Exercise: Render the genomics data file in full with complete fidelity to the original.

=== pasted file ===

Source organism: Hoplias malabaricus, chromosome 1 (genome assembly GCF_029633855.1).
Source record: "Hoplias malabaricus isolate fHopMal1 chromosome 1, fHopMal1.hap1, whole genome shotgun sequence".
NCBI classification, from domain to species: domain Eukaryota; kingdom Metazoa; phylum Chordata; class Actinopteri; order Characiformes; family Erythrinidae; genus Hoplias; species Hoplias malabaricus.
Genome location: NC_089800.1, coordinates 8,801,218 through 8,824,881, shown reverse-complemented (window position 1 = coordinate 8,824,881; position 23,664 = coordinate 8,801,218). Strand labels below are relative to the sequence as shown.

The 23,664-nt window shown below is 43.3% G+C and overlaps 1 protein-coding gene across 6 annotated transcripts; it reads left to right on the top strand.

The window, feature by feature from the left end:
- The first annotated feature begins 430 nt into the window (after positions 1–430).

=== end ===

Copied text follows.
Source organism: Hoplias malabaricus, chromosome 1 (genome assembly GCF_029633855.1).
Source record: "Hoplias malabaricus isolate fHopMal1 chromosome 1, fHopMal1.hap1, whole genome shotgun sequence".
NCBI classification, from domain to species: domain Eukaryota; kingdom Metazoa; phylum Chordata; class Actinopteri; order Characiformes; family Erythrinidae; genus Hoplias; species Hoplias malabaricus.
Genome location: NC_089800.1, coordinates 8,801,218 through 8,824,881, shown reverse-complemented (window position 1 = coordinate 8,824,881; position 23,664 = coordinate 8,801,218). Strand labels below are relative to the sequence as shown.

The 23,664-nt window shown below is 43.3% G+C and overlaps 1 protein-coding gene across 6 annotated transcripts; it reads left to right on the top strand.

The window, feature by feature from the left end:
- The first annotated feature begins 430 nt into the window (after positions 1–430).